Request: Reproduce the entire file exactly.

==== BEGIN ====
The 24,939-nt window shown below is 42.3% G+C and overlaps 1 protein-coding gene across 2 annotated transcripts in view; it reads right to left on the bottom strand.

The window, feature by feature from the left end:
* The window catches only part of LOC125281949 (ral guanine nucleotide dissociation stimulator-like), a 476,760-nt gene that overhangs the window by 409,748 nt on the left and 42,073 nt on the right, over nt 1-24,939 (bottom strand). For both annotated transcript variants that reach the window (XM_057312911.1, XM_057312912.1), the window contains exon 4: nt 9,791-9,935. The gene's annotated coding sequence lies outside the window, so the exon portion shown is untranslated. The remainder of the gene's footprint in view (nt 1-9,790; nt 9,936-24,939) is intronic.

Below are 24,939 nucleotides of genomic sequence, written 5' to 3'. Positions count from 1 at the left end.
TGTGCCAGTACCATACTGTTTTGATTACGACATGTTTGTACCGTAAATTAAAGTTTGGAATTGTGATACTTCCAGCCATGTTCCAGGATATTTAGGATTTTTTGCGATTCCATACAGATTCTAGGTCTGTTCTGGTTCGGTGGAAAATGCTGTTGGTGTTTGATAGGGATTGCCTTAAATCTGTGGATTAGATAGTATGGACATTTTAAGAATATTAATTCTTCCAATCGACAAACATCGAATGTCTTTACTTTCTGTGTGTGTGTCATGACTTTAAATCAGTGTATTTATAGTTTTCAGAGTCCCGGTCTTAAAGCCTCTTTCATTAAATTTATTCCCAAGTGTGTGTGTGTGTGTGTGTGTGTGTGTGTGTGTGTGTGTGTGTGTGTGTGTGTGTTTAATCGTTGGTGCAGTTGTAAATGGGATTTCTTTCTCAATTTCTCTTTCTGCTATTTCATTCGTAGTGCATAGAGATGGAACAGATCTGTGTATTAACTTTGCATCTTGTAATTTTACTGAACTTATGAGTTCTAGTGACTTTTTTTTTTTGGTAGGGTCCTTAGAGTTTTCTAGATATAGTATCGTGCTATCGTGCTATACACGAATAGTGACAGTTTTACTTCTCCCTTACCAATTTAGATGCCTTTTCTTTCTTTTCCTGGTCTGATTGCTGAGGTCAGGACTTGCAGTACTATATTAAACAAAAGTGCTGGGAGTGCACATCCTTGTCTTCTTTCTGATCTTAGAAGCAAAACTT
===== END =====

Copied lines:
The 24,939-nt window shown below is 42.3% G+C and overlaps 1 protein-coding gene across 2 annotated transcripts in view; it reads right to left on the bottom strand.

The window, feature by feature from the left end:
* The window catches only part of LOC125281949 (ral guanine nucleotide dissociation stimulator-like), a 476,760-nt gene that overhangs the window by 409,748 nt on the left and 42,073 nt on the right, over nt 1-24,939 (bottom strand). For both annotated transcript variants that reach the window (XM_057312911.1, XM_057312912.1), the window contains exon 4: nt 9,791-9,935. The gene's annotated coding sequence lies outside the window, so the exon portion shown is untranslated. The remainder of the gene's footprint in view (nt 1-9,790; nt 9,936-24,939) is intronic.

Below are 24,939 nucleotides of genomic sequence, written 5' to 3'. Positions count from 1 at the left end.
TGTGCCAGTACCATACTGTTTTGATTACGACATGTTTGTACCGTAAATTAAAGTTTGGAATTGTGATACTTCCAGCCATGTTCCAGGATATTTAGGATTTTTTGCGATTCCATACAGATTCTAGGTCTGTTCTGGTTCGGTGGAAAATGCTGTTGGTGTTTGATAGGGATTGCCTTAAATCTGTGGATTAGATAGTATGGACATTTTAAGAATATTAATTCTTCCAATCGACAAACATCGAATGTCTTTACTTTCTGTGTGTGTGTCATGACTTTAAATCAGTGTATTTATAGTTTTCAGAGTCCCGGTCTTAAAGCCTCTTTCATTAAATTTATTCCCAAGTGTGTGTGTGTGTGTGTGTGTGTGTGTGTGTGTGTGTGTGTGTGTGTGTGTGTGTTTAATCGTTGGTGCAGTTGTAAATGGGATTTCTTTCTCAATTTCTCTTTCTGCTATTTCATTCGTAGTGCATAGAGATGGAACAGATCTGTGTATTAACTTTGCATCTTGTAATTTTACTGAACTTATGAGTTCTAGTGACTTTTTTTTTTTGGTAGGGTCCTTAGAGTTTTCTAGATATAGTATCGTGCTATCGTGCTATACACGAATAGTGACAGTTTTACTTCTCCCTTACCAATTTAGATGCCTTTTCTTTCTTTTCCTGGTCTGATTGCTGAGGTCAGGACTTGCAGTACTATATTAAACAAAAGTGCTGGGAGTGCACATCCTTGTCTTCTTTCTGATCTTAGAAGCAAAACTT